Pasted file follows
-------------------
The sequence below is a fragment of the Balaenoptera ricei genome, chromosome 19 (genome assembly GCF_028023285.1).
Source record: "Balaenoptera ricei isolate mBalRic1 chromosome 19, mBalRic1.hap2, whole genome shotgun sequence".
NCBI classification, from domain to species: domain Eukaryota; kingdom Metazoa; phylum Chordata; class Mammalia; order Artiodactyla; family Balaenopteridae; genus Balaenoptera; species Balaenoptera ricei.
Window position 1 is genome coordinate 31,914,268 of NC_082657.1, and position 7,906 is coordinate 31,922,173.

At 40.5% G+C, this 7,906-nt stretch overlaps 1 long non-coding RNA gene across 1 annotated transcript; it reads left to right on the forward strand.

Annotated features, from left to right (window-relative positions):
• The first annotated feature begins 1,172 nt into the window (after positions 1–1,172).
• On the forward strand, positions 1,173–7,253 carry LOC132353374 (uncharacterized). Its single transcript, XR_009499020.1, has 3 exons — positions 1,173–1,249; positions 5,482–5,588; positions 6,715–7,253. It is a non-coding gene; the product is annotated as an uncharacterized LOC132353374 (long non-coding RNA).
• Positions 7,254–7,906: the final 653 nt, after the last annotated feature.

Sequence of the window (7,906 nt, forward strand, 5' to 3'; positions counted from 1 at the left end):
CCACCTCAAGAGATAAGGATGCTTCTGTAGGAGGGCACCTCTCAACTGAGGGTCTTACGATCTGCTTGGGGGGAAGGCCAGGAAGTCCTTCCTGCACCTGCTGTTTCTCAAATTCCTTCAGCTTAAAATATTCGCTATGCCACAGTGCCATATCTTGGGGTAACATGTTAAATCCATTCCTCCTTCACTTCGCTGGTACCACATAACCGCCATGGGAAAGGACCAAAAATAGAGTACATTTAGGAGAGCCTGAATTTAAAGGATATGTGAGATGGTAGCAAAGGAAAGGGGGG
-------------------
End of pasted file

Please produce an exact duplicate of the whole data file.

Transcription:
The sequence below is a fragment of the Balaenoptera ricei genome, chromosome 19 (genome assembly GCF_028023285.1).
Source record: "Balaenoptera ricei isolate mBalRic1 chromosome 19, mBalRic1.hap2, whole genome shotgun sequence".
NCBI classification, from domain to species: domain Eukaryota; kingdom Metazoa; phylum Chordata; class Mammalia; order Artiodactyla; family Balaenopteridae; genus Balaenoptera; species Balaenoptera ricei.
Window position 1 is genome coordinate 31,914,268 of NC_082657.1, and position 7,906 is coordinate 31,922,173.

At 40.5% G+C, this 7,906-nt stretch overlaps 1 long non-coding RNA gene across 1 annotated transcript; it reads left to right on the forward strand.

Annotated features, from left to right (window-relative positions):
• The first annotated feature begins 1,172 nt into the window (after positions 1–1,172).
• On the forward strand, positions 1,173–7,253 carry LOC132353374 (uncharacterized). Its single transcript, XR_009499020.1, has 3 exons — positions 1,173–1,249; positions 5,482–5,588; positions 6,715–7,253. It is a non-coding gene; the product is annotated as an uncharacterized LOC132353374 (long non-coding RNA).
• Positions 7,254–7,906: the final 653 nt, after the last annotated feature.

Sequence of the window (7,906 nt, forward strand, 5' to 3'; positions counted from 1 at the left end):
CCACCTCAAGAGATAAGGATGCTTCTGTAGGAGGGCACCTCTCAACTGAGGGTCTTACGATCTGCTTGGGGGGAAGGCCAGGAAGTCCTTCCTGCACCTGCTGTTTCTCAAATTCCTTCAGCTTAAAATATTCGCTATGCCACAGTGCCATATCTTGGGGTAACATGTTAAATCCATTCCTCCTTCACTTCGCTGGTACCACATAACCGCCATGGGAAAGGACCAAAAATAGAGTACATTTAGGAGAGCCTGAATTTAAAGGATATGTGAGATGGTAGCAAAGGAAAGGGGGG